Hodgkin Lymphoma (C81), Age-Standardised Five-Year Net Survival, Adults (Aged 15-99), England and Wales, 1971-2011

Five-year survival for 2010-2011 is predicted using an excess hazard statistical model

Ten-year age-standardised net survival for Hodgkin lymphoma in men has increased from 45% during 1971-1972 to a predicted survival of 79% during 2010-2011 in England and Wales – an absolute survival difference of 34 percentage points.[1] In women, ten-year survival has increased from 51% to 83% over the same time period (a difference of 32 percentage points). Overall, 8 in 10 people diagnosed with Hodgkin lymphoma today are predicted to survive their disease for at least ten years.

Hodgkin Lymphoma (C81), Age-Standardised Ten-Year Net Survival, Adults (Aged 15-99), England and Wales, 1971-2011

Ten-year survival for 2005-2006 and 2010-2011 is predicted using an excess hazard statistical model

References

  1. Data were provided by London School of Hygiene and Tropical Medicine on request, 2014.

About this data

Data is for: England and Wales, 1971-2011, ICD-10 C81

Last reviewed:

Five-year relative survival for Hodgkin lymphoma in men in England (78%) is similar to the average for Europe (80%). Wales (76%), Scotland (80%) and Northern Ireland (84%) are also similar to the European average.[1] Across the European countries for which data is available, five-year relative survival in men ranges from 57% (Bulgaria) to 85% (Norway).[1

Five-year relative survival for Hodgkin lymphoma in women in England (80%) is below the average for Europe (82%). Wales (78%) and Scotland (82%) are similar to the European average.[1] No five-year survival data is available for Northern Ireland. Across the European countries for which data is available, five-year relative survival in women ranges from 65% (Bulgaria) to 89% (Slovenia).[1

Hodgkin lymphoma (C81), Age-Standardised Five-Year Relative Survival, Adults (Aged 15+), European Countries, 2000-2007

Data consists of both observed and predicted 5-year relative survival. Where sufficient follow-up was not available for recently diagnosed patients the period approach was used to predict 5-year cohort survival.

Possible explanations for persistent international differences in survival include differences in cancer biology, use of diagnostic tests and screening, stage at diagnosis, access to high-quality care, and data collection practices.[1]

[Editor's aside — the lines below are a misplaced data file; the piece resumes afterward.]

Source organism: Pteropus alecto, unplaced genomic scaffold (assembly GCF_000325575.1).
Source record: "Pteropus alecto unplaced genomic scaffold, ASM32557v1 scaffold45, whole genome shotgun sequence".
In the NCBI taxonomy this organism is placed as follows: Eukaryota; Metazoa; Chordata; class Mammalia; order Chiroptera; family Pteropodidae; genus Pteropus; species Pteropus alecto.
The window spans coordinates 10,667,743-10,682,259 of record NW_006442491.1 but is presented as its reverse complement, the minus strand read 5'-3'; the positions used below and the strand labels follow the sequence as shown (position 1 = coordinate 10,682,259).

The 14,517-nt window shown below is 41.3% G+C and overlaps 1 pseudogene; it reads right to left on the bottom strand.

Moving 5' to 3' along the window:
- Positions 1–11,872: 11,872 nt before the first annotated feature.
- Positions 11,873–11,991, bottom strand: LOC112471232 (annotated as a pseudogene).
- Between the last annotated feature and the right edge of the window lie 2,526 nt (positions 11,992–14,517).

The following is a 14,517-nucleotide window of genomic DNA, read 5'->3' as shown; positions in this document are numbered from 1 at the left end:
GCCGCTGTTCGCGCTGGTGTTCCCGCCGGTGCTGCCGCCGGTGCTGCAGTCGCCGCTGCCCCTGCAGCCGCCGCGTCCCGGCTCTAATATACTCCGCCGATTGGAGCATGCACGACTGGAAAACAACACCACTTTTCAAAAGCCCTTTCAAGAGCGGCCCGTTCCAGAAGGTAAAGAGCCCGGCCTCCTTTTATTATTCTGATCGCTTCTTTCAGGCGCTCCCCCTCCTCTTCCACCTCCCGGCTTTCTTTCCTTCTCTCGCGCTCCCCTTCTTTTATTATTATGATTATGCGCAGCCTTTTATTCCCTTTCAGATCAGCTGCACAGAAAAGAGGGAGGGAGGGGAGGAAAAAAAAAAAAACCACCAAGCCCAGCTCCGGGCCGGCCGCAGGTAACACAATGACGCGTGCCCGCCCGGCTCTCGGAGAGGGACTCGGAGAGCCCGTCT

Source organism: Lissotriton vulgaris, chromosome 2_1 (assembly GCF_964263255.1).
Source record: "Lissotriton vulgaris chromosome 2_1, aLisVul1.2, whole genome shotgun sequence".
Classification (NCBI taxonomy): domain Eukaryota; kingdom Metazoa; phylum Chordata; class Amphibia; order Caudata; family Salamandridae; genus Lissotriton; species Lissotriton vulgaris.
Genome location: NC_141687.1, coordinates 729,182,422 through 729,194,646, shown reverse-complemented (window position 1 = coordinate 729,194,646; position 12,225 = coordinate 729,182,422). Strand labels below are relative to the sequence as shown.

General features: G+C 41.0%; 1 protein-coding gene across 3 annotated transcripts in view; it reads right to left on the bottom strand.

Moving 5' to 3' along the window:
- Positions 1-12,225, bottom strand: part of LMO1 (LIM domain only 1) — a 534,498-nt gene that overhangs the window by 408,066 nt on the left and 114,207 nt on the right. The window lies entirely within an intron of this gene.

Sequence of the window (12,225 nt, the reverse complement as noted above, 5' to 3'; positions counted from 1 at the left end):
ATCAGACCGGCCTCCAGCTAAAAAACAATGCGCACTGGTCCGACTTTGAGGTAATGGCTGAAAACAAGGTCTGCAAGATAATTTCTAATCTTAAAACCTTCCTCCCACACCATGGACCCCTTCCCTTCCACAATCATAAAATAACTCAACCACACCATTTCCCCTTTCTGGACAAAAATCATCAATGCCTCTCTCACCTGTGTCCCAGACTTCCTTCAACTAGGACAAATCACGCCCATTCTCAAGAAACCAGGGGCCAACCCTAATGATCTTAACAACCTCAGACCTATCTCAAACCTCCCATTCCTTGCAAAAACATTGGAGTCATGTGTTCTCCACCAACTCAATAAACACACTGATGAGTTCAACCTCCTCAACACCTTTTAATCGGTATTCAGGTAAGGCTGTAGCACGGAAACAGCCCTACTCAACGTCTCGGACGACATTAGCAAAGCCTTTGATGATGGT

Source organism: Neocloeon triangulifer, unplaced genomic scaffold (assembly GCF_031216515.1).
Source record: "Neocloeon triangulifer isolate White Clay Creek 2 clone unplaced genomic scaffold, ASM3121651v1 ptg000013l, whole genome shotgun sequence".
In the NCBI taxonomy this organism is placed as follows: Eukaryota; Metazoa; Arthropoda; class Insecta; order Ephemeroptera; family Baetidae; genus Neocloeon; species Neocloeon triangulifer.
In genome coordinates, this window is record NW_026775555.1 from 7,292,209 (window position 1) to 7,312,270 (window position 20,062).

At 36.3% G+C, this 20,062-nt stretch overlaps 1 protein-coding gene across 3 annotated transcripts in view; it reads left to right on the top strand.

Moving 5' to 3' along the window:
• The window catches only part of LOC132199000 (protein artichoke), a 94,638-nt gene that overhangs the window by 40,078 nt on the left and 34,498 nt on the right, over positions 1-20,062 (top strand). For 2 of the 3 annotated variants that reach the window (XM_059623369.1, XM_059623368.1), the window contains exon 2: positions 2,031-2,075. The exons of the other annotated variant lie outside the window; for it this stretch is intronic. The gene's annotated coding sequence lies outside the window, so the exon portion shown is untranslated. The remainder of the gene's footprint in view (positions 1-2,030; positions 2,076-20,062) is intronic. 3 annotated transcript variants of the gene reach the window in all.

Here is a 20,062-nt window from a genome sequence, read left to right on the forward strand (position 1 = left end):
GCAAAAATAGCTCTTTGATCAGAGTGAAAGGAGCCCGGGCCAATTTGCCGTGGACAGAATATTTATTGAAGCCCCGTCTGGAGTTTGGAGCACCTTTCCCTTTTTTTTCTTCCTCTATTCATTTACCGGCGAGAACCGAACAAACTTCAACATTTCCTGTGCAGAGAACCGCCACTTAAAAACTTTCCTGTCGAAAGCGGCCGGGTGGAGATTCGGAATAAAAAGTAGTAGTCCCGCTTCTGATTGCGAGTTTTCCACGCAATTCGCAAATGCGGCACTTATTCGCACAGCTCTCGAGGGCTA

References

  1. De Angelis R, Sant M, Coleman MP, et al. Cancer survival in Europe 1999-2007 by country and age: results of EUROCARE-5 - a population-based study. Lancet Oncol 2014;15:23-34

About this data

Data is for: 29 European countries, patients diagnosed in 2000-2007 and followed up to 2008, Hodgkin lymphoma (International Classification of Diseases for Oncology [ICD-O-3] C81).

Last reviewed:

Cancer stats explained

See information and explanations on terminology used for statistics and reporting of cancer, and the methods used to calculate some of our statistics.

Citation

You are welcome to reuse this Cancer Research UK content for your own work.
Credit us as authors by referencing Cancer Research UK as the primary source. Suggested styles are:

Web content: Cancer Research UK, full URL of the page, Accessed [month] [year].
Publications: Cancer Research UK ([year of publication]), Name of publication, Cancer Research UK.
Graphics (when reused unaltered): Credit: Cancer Research UK.
Graphics (when recreated with differences): Based on a graphic created by Cancer Research UK.

When Cancer Research UK material is used for commercial reasons, we encourage a donation to our life-saving research.
Send a cheque payable to Cancer Research UK to: Cancer Research UK, Angel Building, 407 St John Street, London, EC1V 4AD or

Donate online

Acknowledgements

We are grateful to the many organisations across the UK which collect, analyse, and share the data which we use, and to the patients and public who consent for their data to be used. Find out more about the sources which are essential for our statistics.

Rate this page:

Currently rated: 3.4 out of 5 based on 13 votes
Thank you!
We've recently made some changes to the site, tell us what you think

Share this page